To get the full Gopher experience, I realised I had to set up my own Gopher server. This turned out to be much easier than expected. I used a Raspberry Pi, but it’ll run on any Linux machine.
Setting up your Raspberry Pi
The Gopher server will work on any Raspberry Pi, as long as it’s running a Linux variant of some sort. Rasbpian is recommended as it’s the best supported option. Here’s a guide to setting up your Pi.
Installing the Gopher server
sudo apt install pygopherd
Not much needs configuring, but the main things to do are to set the network name and the location of your Gopher files.
Open /etc/pygopherd/pygopherd.conf in an editor. Find the ‘servername’ entry and set it to the correct address.
servername = <IP or Domain>
If you only want to access it on your local network, use your device’s IP or hostname. If you want to make it available on Internet, then it should be the domain or IP you want to access it from. For example, I wanted my gopher site to be accessible from gopher://gopher.kevan.tv, so I set it to
servername = gopher.kevan.tv.
Next, choose the location of your Gopher files. By default this is /var/gopher but you may want to change it to somewhere more convenient, like in your home folder. In the config file, scroll down to the Filesystem and MIME section and change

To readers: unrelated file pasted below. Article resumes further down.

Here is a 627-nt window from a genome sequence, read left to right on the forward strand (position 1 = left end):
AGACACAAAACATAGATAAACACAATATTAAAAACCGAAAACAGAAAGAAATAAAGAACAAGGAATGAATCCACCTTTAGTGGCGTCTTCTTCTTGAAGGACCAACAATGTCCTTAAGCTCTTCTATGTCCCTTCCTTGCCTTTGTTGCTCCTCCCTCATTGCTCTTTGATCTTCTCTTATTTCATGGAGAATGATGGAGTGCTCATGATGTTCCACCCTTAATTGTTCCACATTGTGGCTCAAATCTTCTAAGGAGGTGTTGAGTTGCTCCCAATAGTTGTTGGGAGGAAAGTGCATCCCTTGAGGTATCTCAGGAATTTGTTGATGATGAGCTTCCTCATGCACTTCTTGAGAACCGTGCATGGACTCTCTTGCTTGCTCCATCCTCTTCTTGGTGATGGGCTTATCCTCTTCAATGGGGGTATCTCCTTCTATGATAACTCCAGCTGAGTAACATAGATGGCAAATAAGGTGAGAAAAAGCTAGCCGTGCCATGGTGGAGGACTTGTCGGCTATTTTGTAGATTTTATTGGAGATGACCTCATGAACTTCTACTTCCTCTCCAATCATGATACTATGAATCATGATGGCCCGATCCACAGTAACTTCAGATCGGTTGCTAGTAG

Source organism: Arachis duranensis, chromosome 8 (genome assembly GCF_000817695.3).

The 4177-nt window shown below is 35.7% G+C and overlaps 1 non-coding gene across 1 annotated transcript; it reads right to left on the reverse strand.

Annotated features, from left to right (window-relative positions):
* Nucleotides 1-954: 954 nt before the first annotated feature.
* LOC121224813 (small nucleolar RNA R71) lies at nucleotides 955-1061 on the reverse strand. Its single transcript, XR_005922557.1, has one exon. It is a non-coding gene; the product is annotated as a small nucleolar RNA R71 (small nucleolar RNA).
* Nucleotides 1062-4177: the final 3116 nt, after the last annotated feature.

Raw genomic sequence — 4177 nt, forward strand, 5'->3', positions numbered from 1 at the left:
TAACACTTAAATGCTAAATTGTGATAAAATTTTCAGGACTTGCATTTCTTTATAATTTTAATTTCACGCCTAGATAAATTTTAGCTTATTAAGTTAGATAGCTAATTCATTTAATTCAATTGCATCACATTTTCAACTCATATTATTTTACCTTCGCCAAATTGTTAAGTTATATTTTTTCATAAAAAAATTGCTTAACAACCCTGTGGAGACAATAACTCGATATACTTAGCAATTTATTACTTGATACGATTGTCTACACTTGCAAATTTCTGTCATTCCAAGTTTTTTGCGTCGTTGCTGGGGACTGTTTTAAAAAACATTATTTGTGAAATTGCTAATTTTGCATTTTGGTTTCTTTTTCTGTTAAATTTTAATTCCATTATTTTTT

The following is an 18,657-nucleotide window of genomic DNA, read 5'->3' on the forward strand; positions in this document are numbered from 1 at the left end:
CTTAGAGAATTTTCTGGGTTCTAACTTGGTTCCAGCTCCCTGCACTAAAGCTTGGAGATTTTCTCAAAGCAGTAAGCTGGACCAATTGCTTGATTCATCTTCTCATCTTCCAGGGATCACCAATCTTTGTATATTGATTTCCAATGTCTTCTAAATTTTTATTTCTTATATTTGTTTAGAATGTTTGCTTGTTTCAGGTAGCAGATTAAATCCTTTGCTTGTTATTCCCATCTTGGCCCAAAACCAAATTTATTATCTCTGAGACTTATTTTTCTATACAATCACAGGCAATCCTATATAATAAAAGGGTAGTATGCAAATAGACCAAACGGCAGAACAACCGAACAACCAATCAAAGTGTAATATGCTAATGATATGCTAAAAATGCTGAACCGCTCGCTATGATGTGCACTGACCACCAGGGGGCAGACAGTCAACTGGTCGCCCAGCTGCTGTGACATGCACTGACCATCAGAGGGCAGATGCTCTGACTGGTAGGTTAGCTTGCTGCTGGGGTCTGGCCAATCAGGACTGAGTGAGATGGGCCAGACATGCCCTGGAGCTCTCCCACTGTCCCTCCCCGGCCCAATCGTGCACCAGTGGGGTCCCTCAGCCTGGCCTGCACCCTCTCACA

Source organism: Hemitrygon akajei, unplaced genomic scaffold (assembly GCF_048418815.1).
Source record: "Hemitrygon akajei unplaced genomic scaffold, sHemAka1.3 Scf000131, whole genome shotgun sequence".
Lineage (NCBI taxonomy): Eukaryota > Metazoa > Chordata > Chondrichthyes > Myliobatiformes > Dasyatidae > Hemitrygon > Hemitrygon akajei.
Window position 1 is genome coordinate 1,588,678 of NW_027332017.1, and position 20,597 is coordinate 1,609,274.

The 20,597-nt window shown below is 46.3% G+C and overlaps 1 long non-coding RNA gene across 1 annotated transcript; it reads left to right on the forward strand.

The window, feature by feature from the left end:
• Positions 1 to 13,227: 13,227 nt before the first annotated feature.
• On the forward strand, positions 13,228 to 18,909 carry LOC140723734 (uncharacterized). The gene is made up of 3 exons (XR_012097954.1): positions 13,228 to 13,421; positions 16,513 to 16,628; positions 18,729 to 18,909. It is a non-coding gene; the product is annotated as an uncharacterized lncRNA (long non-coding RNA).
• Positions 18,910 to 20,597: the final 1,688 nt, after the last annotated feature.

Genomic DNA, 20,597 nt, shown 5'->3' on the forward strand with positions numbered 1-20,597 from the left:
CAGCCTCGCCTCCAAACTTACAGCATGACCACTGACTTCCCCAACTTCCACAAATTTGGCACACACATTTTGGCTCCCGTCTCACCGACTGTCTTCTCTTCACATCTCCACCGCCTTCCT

root = /var/gopher to
root = <your folder path>.
Starting and stopping
Your Gopher server will be running by default, but you can control it with:
sudo /etc/init.d/pygopherd stop
sudo /etc/init.d/pygopherd start
sudo /etc/init.d/pygopherd restart
You’ll need to stop and restart your server whenever you modify the config file for the changes to take effect.
I wanted to make my Gopher service accessible to the Internet, so I set up port forwarding on my router (Gopher uses port 70) and a dynamic DNS service – in this case a free No–IP account. I then added a CNAME entry to my domain’s DNS settings to map the No-IP address to gopher.kevan.tv.